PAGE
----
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Businesses believe that half of all sick days are not genuine

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BUSINESSES BELIEVE THAT HALF OF ALL SICK DAYS ARE NOT GENUINE

UK business leaders believe that half of the lost working days due to sickness are not genuine, while some staff still look on a paid sick leave allowance as an extension of their annual holiday entitlement, reveals new independent research. The survey, “Absence Management – ten years on”, commissioned by HR and payroll software provider, MidlandHR and people solutions provider, FirstCare, polled 164 senior UK business people on how their organisations manage absence.    

Many of the questions in the new report were first asked in a MidlandHR survey ten years ago – and there has been little improvement since 1998. In fact, some attitudes are marginally worse. Today, more than two-thirds of respondents (69%) say they think some people abuse sick leave – treating it as additional holiday – up by one per cent compared with 68% ten years ago.   

Even so, nearly a quarter of those questioned don’t seem particularly concerned because they see tracking absence as unimportant – a worrying trend compared to ten years ago when just two per cent would have agreed. This could indicate that companies are merely playing lip service to absence monitoring. The public sector seems to see absence monitoring as less important than the private sector with 79% of the latter citing tracking sickness as quite or very important compared to 63% in the public sector.

Commenting on the research, Lawrence Knowles, managing director, MidlandHR,  said: “It is surprising that such a relatively large number of those questioned see tracking absence as unimportant, especially in light of the high number of suspected non-genuine absences. Clearly sickness is as much an issue now as it was ten years ago and this research highlights a need for organisations to get their houses in order and start to properly track and assess absence levels, so that they can accurately ascertain the impact sickness is really having on their business.”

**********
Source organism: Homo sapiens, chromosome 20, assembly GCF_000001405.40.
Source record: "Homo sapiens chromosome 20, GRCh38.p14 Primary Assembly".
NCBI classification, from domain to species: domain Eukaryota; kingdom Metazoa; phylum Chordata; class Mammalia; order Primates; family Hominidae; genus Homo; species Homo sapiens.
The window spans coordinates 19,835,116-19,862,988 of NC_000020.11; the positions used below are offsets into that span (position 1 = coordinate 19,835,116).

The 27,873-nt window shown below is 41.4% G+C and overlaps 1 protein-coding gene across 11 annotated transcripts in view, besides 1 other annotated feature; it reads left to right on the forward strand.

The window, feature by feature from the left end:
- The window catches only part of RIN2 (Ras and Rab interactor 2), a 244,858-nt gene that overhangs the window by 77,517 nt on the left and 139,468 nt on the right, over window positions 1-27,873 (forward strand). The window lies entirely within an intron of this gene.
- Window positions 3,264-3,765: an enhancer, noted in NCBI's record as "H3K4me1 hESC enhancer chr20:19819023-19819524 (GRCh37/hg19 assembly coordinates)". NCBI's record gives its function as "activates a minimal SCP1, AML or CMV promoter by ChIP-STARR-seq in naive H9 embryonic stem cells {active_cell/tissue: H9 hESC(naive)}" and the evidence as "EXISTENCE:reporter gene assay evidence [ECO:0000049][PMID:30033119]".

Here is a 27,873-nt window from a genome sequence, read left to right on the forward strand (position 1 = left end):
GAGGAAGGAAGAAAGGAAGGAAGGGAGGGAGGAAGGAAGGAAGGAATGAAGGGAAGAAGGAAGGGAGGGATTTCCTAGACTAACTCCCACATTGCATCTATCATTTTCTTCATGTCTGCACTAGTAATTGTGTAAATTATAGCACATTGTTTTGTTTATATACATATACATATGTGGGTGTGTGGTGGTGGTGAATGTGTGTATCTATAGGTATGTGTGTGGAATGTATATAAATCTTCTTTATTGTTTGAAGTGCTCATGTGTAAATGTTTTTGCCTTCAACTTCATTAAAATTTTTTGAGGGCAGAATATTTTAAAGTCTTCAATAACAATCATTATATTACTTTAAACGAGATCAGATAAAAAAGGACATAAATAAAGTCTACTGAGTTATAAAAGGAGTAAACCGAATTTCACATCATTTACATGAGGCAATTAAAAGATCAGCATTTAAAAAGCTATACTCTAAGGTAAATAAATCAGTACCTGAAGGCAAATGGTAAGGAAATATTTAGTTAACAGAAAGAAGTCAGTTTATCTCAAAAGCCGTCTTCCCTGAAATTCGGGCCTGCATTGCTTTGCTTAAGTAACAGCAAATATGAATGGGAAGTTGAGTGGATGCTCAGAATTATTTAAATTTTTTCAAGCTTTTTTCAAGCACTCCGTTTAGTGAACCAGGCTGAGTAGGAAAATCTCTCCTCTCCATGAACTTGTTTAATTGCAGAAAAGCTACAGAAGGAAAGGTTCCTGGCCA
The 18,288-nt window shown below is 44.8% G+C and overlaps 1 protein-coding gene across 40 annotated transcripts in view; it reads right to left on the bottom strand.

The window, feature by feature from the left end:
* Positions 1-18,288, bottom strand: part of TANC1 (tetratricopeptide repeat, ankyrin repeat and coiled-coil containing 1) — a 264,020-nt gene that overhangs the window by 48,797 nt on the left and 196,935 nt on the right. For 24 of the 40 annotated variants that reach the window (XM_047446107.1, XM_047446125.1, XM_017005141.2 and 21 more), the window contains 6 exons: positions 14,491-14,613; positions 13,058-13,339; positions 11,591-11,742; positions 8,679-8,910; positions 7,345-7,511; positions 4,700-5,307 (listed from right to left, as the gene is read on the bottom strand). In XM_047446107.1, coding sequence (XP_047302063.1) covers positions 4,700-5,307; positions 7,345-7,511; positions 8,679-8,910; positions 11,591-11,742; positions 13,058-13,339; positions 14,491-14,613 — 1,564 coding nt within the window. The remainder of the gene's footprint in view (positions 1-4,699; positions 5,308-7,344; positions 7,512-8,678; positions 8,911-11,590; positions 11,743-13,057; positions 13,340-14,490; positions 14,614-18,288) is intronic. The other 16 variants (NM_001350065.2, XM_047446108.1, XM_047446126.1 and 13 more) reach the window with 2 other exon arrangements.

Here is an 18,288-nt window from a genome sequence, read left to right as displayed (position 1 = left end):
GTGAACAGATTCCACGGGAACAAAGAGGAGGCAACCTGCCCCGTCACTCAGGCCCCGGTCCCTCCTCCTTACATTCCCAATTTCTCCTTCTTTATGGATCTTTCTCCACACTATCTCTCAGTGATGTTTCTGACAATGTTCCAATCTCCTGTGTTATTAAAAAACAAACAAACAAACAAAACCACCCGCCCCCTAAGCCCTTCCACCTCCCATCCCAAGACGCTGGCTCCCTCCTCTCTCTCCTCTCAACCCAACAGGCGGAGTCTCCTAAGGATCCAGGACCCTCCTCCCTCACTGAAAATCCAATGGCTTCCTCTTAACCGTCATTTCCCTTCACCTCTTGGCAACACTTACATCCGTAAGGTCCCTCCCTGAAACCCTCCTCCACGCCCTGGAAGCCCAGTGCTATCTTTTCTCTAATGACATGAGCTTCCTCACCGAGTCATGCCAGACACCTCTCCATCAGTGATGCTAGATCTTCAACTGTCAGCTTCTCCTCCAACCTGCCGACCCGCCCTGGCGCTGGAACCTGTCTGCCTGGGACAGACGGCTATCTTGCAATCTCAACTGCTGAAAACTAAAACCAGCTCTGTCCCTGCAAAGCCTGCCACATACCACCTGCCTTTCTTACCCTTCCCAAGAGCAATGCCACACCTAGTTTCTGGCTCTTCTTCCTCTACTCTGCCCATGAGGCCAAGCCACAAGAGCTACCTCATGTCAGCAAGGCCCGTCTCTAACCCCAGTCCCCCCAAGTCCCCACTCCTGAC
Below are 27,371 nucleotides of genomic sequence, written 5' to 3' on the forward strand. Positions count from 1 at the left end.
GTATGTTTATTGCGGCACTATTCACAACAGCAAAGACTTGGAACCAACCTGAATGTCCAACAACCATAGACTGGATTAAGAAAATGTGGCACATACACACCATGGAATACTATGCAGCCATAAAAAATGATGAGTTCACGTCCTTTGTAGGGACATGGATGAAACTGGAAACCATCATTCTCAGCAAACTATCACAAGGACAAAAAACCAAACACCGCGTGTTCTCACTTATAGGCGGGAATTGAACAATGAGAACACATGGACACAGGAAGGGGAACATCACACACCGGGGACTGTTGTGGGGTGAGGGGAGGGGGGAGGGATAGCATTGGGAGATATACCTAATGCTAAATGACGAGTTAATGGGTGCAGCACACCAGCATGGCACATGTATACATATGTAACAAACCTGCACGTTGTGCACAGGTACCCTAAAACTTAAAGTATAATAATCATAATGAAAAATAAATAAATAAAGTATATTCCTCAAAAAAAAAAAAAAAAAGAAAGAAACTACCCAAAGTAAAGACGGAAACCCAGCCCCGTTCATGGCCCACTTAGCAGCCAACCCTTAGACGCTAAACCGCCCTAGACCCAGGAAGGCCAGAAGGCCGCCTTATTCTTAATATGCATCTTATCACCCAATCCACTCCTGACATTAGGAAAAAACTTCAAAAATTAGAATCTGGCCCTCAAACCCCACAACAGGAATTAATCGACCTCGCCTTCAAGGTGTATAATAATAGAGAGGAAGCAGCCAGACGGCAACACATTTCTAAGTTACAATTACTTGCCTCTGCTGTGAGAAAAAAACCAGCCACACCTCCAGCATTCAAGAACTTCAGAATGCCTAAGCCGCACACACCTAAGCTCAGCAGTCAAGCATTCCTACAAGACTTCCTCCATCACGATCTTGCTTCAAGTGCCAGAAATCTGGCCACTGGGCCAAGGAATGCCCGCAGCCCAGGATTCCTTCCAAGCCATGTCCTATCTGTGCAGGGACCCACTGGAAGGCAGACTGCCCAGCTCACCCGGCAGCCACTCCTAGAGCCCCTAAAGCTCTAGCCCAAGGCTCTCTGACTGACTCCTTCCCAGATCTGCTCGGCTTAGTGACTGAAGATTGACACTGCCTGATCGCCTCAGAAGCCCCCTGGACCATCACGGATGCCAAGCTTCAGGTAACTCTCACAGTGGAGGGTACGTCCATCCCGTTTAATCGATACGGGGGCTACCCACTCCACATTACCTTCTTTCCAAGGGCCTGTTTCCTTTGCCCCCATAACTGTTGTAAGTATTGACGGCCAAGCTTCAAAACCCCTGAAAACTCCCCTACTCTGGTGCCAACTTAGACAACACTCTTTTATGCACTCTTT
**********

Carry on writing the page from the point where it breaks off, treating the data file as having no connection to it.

Conversely, nine in ten (90%) agree it is in the best interests of staff that sickness is recorded (compared to 98% ten years ago) and 87% agree tracking sickness is important when evaluating workforce efficiency.  

Only just over half have quite or very high confidence in the accuracy of their absence monitoring system with the public sector having less confidence than the private sector and large organisations less confidence than SMEs. Ten years ago 94% stated their sickness leave records were fairly or very accurate. However, in terms of monitoring sickness, an encouraging 30% monitor it all the time (compared to 21% ten years ago) and a further 43% monitor it either quite or very frequently.

Aaron Ross, managing director, FirstCare, concluded: “The survey indicates that managers believe up to 50% of absences are for non-genuine reasons. This is in stark contrast to the more conservative figure of 13% suggested by the CBI survey. The difference could be explained as only companies with accurate methods of recording absence are able to complete the CBI survey.   

“Either way, organisations must be careful not to become complacent about absence monitoring and underestimate the effect it can have on a business’ productivity and profitability. The value of accurate, real time reports should not be underestimated and are the solid foundation necessary to gain a true picture of the root causes of absence within an organisation.  Without these reports it is not possible to take a proactive approach to managing absence problem areas and it also makes calculating absence associated costs difficult.”

 

 

 

 

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